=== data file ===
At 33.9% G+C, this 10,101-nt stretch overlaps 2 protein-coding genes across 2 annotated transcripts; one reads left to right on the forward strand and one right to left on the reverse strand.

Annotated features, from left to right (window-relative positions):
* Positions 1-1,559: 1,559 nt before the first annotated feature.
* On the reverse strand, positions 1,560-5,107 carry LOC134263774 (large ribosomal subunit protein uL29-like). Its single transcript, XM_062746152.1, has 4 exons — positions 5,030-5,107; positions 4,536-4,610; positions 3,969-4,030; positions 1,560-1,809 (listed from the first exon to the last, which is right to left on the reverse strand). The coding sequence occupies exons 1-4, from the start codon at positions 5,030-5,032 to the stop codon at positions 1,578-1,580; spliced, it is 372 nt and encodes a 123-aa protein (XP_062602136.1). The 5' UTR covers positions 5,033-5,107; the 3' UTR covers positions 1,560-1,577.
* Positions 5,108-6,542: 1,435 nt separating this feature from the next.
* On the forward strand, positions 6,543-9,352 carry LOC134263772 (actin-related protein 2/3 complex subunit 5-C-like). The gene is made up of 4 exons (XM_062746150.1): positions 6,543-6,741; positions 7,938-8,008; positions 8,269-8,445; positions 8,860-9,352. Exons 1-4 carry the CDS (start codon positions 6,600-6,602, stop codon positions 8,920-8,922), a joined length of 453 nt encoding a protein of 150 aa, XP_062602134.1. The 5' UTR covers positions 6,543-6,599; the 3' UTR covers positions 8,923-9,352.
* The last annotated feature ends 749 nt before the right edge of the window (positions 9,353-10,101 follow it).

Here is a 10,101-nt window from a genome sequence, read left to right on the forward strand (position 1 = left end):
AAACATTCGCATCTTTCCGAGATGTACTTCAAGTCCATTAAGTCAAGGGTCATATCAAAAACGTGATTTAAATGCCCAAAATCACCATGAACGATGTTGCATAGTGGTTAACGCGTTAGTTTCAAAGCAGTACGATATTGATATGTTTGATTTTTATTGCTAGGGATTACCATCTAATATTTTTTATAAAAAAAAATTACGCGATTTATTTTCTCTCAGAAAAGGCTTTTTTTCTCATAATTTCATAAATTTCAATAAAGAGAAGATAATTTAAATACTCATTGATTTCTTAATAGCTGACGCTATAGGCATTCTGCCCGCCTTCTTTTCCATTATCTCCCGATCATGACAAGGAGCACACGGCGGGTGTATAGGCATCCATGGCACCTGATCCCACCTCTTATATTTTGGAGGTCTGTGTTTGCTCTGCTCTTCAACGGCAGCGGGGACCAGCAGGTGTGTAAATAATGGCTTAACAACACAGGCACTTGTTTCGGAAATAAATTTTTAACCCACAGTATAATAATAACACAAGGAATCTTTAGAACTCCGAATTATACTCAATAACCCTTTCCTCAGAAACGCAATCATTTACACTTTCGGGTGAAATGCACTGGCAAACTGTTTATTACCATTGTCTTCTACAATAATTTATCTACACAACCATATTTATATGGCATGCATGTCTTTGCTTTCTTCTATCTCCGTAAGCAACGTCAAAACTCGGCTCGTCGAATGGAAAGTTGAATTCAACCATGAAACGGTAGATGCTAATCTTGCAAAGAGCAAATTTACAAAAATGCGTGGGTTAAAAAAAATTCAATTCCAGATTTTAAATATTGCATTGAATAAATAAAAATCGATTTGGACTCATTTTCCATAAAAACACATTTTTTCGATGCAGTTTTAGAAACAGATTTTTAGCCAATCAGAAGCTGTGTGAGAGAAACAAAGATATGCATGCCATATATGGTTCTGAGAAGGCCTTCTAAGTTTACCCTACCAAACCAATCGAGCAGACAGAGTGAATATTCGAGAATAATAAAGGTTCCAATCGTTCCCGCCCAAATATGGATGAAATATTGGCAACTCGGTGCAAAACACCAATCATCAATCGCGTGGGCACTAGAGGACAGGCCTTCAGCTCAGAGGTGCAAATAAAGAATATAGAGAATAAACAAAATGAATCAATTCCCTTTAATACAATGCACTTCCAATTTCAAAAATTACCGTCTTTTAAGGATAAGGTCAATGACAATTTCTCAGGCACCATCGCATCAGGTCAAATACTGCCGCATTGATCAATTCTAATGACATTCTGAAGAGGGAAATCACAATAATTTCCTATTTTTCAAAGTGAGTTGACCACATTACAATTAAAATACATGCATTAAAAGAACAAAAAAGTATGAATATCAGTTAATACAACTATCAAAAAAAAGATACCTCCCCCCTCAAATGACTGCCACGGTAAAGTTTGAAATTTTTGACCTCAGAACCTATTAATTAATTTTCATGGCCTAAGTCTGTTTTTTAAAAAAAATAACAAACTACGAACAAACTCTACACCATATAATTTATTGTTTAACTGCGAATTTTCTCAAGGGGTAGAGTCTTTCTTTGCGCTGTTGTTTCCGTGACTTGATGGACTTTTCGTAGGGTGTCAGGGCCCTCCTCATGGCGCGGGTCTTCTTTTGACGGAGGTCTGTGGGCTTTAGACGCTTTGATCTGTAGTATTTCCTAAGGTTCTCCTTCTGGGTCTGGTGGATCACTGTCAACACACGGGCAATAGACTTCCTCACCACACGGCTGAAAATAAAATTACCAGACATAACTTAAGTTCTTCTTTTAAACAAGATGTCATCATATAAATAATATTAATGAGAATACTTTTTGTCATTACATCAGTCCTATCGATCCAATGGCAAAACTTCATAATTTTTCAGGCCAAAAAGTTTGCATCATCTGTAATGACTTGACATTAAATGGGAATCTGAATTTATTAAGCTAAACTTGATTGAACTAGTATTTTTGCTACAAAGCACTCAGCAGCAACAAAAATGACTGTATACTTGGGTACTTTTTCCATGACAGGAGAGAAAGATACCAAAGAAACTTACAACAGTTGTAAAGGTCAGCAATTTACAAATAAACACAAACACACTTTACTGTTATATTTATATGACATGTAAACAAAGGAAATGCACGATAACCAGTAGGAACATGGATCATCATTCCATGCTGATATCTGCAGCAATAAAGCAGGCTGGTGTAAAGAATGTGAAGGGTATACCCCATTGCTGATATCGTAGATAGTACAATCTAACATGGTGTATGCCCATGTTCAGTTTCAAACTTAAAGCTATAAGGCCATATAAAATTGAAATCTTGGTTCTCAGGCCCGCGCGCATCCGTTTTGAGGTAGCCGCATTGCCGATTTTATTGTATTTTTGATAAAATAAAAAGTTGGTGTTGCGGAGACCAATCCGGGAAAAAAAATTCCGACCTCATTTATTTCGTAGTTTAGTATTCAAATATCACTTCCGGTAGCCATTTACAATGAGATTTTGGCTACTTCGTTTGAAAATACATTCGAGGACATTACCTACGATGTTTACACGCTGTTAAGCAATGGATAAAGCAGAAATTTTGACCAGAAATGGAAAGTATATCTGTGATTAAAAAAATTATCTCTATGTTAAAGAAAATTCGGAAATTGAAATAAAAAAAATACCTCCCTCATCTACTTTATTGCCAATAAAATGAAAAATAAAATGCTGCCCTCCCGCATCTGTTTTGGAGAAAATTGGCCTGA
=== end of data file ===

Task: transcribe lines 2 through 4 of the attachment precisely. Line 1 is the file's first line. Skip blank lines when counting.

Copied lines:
Annotated features, from left to right (window-relative positions):
* Positions 1-1,559: 1,559 nt before the first annotated feature.
* On the reverse strand, positions 1,560-5,107 carry LOC134263774 (large ribosomal subunit protein uL29-like). Its single transcript, XM_062746152.1, has 4 exons — positions 5,030-5,107; positions 4,536-4,610; positions 3,969-4,030; positions 1,560-1,809 (listed from the first exon to the last, which is right to left on the reverse strand). The coding sequence occupies exons 1-4, from the start codon at positions 5,030-5,032 to the stop codon at positions 1,578-1,580; spliced, it is 372 nt and encodes a 123-aa protein (XP_062602136.1). The 5' UTR covers positions 5,033-5,107; the 3' UTR covers positions 1,560-1,577.